Dean Banowetz has earned the right to drop names. So when the DeWitt, Iowa, native talked to fellow hairdressers Monday at the Salon Luce Academy in Davenport, mentioning the likes of Katy Perry, Kelly Clarkson, Ryan Seacrest, Simon Cowell and Leeza Gibbons, it was as clients and co-workers and not as celebrities.
Banowetz, billed as the "Hollywood Hair Guy," was back in the area for a 90th birthday celebration for his mother, Sally, along with his 14 siblings. He spoke to about two dozen stylists about his work on TV series "American Idol," "Dancing with the Stars" and "So You Think You Can Dance," showing them some of the tricks he uses to keep stars' hair indestructible for live performances.
"My career, I swear, is all about figuring it out and trying to MacGyver it," Banowetz said, frequently evoking the name of the problem-solving TV character.
A U.S. Army veteran and former owner of several hair salons in the Quad-Cities, said that 16 years ago he decided to try working for TV and movies.
"My goal was to do a Farm & Fleet commercial in Iowa," he said.
After taking classes in California for motion picture hair design, he was called to apply for a job with the TV magazine "Extra." Banowetz survived a host change and crew purge, which brought Gibbons into the co-hosting job.
When Seacrest appeared on the show, "it looked like he had a blond toupee on top," Banowetz said, and he made changes in the personality's hair color and tamed Seacrest's naturally curly hair. It so pleased Seacrest that he included in his contract that Banowetz be his hairdresser.
That included "American Idol," where Banowetz tried to tame what he called the "chunky highlights" of Clarkson — herself a hairdresser and the first "Idol" winner — so much so that he received dozens of phone calls from the media about starting a new trend.
After seven seasons of "Idol," he joined "Dancing with the Stars" in the spring of 2012, where one of his first celebrities was "Little House on the Prairie" star Melissa Gilbert. Banowetz also designed the hair for this spring's winner, Rumer Willis, and told his hairdresser audience of the challenges of working with her hair, a Mohawk on the top and shaved on the sides.
"MacGyver," Banowetz said, "what the hell would he do?"
Banowetz is part of a crew of eight hairdressers for "Dancing," he said, alongside the first Oscar winner for hair design and another hairdresser with armloads of Emmys.
The 49-year-old was nominated for his first Emmys — twice — last season as members of the hair team for "Dancing" and "So You Think You Can Dance." He attended the Creative Arts Emmy Awards with his brother, Leon, who remembered how Dean would braid cow's tails on their parents farm outside DeWitt and encouraged him to go into hairdressing.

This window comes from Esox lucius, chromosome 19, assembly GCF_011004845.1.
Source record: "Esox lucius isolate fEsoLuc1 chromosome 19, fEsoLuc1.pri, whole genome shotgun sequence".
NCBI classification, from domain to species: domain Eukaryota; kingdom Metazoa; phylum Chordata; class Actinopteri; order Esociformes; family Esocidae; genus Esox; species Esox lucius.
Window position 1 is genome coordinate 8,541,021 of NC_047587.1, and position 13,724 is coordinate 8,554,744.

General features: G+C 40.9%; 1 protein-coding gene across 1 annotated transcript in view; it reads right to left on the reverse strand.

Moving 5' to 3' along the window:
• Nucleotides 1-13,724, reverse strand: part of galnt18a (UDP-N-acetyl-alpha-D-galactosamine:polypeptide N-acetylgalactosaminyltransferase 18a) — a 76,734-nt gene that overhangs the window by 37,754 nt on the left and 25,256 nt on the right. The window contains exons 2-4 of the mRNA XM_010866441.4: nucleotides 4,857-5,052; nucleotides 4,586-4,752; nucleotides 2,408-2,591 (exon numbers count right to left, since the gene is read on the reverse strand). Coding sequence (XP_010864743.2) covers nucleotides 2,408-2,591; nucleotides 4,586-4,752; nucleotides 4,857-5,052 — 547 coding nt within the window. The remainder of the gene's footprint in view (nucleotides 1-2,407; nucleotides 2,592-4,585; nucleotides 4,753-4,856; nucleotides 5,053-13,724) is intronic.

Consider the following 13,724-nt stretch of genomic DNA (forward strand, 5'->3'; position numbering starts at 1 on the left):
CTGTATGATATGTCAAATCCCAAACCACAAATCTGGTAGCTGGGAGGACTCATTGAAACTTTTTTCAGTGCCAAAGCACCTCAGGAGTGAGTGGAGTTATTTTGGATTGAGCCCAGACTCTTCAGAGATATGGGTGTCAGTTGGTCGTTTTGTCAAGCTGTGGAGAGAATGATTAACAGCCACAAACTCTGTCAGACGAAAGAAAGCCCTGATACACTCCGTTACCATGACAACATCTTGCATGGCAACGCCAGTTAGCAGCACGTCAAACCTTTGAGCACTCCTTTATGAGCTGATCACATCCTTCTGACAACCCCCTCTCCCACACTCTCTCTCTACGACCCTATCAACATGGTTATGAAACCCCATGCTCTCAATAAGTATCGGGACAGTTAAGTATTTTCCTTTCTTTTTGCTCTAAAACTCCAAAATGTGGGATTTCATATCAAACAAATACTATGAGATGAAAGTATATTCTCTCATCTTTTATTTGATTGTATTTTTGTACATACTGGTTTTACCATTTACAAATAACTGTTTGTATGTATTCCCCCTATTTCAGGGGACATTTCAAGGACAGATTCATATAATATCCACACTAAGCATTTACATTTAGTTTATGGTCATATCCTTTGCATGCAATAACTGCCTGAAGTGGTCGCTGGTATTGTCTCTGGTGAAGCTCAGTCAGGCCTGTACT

"It was very surreal," he said of the ceremonies. "I lost to 'Saturday Night Live.' I never thought I would have said that in my entire life."
Hired to handle the hair for Perry's dancers for the American Music Awards last year with an Oriental theme, he found a friend who designed the hair for the movie "Memoirs of a Geisha" and cut wigs into what he called "Tootsie Rolls" for the male dancers.
Perry, Banowetz said, cornered him and told him she wanted him to be involved with her on future projects.
"I always want to over-deliver," he said.
Banowetz is returning to "American Idol" this spring for the show's final season, as well as next summer's edition of "Dancing with the Stars." He also is designing hair for an NBC kids talent contest called "Little Big Shots."
Sporting a full, large 2½-year growth of beard, Banowetz also has become an on-camera personality and entrepreneur. He and two associates developed the InStyler professional rotating iron, the newest model of which he demonstrated for the students Monday.
Banowetz said he was apprehensive to appear on camera for the first time to sell the InStyler on the QVC home shopping channel.
"I'm an Amazon Sasquatch. I'm a big, hairy dude. How is anyone gonna buy anything from me?" he asked. The first time the product was on QVC, it sold out in 7½ minutes, and he has now appeared on home shopping channels in 28 countries.
DaMel Smith, owner of Salon Luce with her husband, Craig, said her salon wanted to add an educational component so stylists could learn from each other rather than compete.
"We try to bring them all together to keep getting inspiration from each other in this very competitive business. We want to change that to make it more of a collaboration," Smith said. "We can help each other out and raise the bar for stylists in general."
Before speaking to the stylists, Banowetz said that growing up on a farm in the Midwest gave him a firm work ethic that he doesn't always see in Los Angeles.
"I think that is a huge, huge component of my success," said Banowetz, most of whose eight-person staff are Midwesterners. "Half the battle is getting them to show up and hoping they're talented.
"We all can do hair. But it's your personality, your attention to detail and how you react to different situations that sets you apart from everyone else."